Following a 15-month re-engineering project at Vitters, the 67m carbon ketch Hetairos made an impressive debut performance at the 2015 Rolex Maxi Yacht Cup. Four years after the yacht was first featured, TSR was invited to sail on board in Palma de Mallorca to experience the product of this overhaul and speak to the key personnel involved. Bryony McCabe reports.
Initiated by a visionary owner who sought the fastest world-cruising superyacht at panamax size, the design process for Hetairos began back in 2003. Launched in 2011, Hetairos sailed thousands of nautical miles, including a transatlantic race in 2011 and a pacific cruise in 2013. Throughout this time the yacht’s performance potential was obvious, but was frustratingly beset with technical issues. Arriving at Vitters in the spring of 2014, the project management team started the rectification project one step ahead of the game with Hetairos’ innovative and lightweight carbon structure.
The carbon ketch underwent extensive works, including the re-engineering and rebuilding of the propulsion system, the power generation and electrical systems, all hydraulics, waste-water and climate control, data networks and the control system.
The brief for project manager Patrick Yeoward of McMaster Yachts was to get the systems within this exceptionally built lightweight carbon structure running reliably to allow for her potential to be realised. “There was a very specific reason the boat was built – the owner wanted to go long-distance cruising but he also wanted to be able to race competitively,” Yeoward explains. “He has done both a lot in the past with his previous yachts; this time he wanted to do it with a boat that was really cutting edge.”
With the owner’s desire for a classic looking yacht, the performance of the boat is hidden away everywhere: from the painted faux-wood effect transom concealing carbon prepreg laminate underneath, to the yacht’s interior, which tells the story of a colonial trading ship with worldwide in influences.
No Mean Feat
“The hardest part of any yard period is that you are dealing within the confines of an existing structure, and there were certain parameters laid down during the build of the boat that we couldn’t adjust,” explains Yeoward. “it was effectively a reverse-engineering project – all within the confines of an incredibly lightweight structure.”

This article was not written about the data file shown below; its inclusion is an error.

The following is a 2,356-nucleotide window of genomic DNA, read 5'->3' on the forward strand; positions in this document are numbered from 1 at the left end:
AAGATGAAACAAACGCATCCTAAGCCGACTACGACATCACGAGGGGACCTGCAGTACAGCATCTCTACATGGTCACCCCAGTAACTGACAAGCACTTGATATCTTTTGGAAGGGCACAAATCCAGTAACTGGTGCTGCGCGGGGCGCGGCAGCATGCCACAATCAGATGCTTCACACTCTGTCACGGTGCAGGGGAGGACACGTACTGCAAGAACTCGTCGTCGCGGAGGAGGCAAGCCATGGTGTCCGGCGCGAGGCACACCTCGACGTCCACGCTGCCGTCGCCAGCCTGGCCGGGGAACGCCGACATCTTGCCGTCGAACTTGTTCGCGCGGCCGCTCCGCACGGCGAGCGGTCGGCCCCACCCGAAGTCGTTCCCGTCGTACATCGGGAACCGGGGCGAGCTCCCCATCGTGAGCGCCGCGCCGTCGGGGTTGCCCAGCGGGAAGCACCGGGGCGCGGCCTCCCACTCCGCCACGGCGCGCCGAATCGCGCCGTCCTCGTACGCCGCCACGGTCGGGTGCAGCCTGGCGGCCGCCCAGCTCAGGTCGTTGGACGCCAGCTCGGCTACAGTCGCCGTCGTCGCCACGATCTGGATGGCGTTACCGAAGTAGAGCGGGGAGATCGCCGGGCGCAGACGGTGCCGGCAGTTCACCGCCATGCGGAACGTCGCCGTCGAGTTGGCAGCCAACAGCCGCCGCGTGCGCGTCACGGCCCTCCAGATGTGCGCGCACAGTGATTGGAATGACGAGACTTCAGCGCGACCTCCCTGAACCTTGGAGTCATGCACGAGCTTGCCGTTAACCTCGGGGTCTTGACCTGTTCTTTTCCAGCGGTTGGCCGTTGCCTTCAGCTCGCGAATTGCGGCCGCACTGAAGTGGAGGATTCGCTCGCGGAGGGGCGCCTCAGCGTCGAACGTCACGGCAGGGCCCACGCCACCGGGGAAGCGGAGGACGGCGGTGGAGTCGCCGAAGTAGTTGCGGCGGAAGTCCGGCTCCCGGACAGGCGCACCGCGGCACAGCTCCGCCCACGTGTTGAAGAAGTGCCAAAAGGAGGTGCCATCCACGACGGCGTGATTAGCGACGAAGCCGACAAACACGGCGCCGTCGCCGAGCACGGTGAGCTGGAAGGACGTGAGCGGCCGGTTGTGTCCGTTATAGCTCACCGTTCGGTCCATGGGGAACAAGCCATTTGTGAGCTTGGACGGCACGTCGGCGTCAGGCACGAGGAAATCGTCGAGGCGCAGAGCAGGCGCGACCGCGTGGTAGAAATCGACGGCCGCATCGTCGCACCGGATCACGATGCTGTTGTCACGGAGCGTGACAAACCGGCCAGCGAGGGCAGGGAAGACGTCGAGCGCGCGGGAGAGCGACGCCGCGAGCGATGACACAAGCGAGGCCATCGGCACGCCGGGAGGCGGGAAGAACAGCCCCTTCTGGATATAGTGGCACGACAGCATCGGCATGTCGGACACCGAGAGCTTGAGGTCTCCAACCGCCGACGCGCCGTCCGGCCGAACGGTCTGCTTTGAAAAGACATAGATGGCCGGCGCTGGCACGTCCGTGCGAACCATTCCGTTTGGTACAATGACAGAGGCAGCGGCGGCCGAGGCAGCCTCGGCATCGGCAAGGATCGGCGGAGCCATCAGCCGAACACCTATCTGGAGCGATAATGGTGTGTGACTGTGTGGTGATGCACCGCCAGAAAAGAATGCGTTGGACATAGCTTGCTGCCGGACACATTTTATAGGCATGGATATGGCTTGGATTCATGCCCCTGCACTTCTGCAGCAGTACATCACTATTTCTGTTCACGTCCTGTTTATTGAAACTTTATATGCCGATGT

For Vitters, the project was a major contract outside their traditional reputation for new builds. While the majority of yard periods predominantly consist of a change of engines or generators, class measurements and a new coat of paint, the Hetairos project had some complex facets to it, which made it especially challenging for the yard team.
“The propulsion technology, in combination with the hydraulic system, while keeping everything as lightweight as possible, were the unique points of interest for us,” reflects Louis hamming, managing director of Vitters. “it was an incredibly complex project and the experience and knowledge gained have been invaluable not only to the yard but to the superyacht industry as a whole.” “The propulsion technology, in combination with the hydraulic system, while keeping everything as lightweight as possible, were the unique points of interest for us.” – Louis hamming, managing director, Vitters
The boat arrived at the yard in May 2014 and this was the first opportunity the yard had to inspect it thoroughly. the team had visited it a few times to start the engineering process, but the complexity of the installation wasn’t evident until Hetairos arrived in holland and the team was able to take out all the floors and paneling in order to inspect the gear and see what had to be done.
With sailing performance key to the project, the team was under a great deal of pressure
to keep weight to an absolute minimum. “A shipyard is purely interested in building something that is 100% reliable and that can lead to over-engineering, so we had to persuade the team to a different way of thinking,” says Yeoward.
“As soon as you move one thing, you may be adding 10 kilos of weight through additional piping, couplings, brackets, mountings, cables or fluids and it all starts to add up. As it transpired, the yard rose to the challenge, grasped the owner’s philosophy with both hands and left no option out until they had found the optimal solution.”
Power Generation and Electrical Systems
In its original format, the power plant on board consisted of four VW diesel car engines producing hydraulic power for propulsion, electrical power and hydraulic supply to the deck and sail handling equipment. All three consumers were supplied simultaneously from each engine but the control systems were allegedly not capable of keeping a faultless supply to one or all of them and frequent blackouts and breakdowns were reported.
In order to ensure reliable, safe, economical and long-term engine operations, two scania 405 engines and two separate generators for electric power were installed to break up all the power demands. With scania engines proven to be highly reliable, type approved and able to provide rated power with excellent torque characteristics and low fuel consumption, while also being able to operate under the required inclination angles of a sail boat, they were well-suited for Hetairos.
However, the Scania engines did not come without their compromises. “Because they are lightweight, if you suddenly get an extreme demand for power, you can actually stall them,” explains Yeoward. “We pushed the parameters in holland to understand the capabilities – you have to be nice to them – and that was part of the learning curve and configuration process.”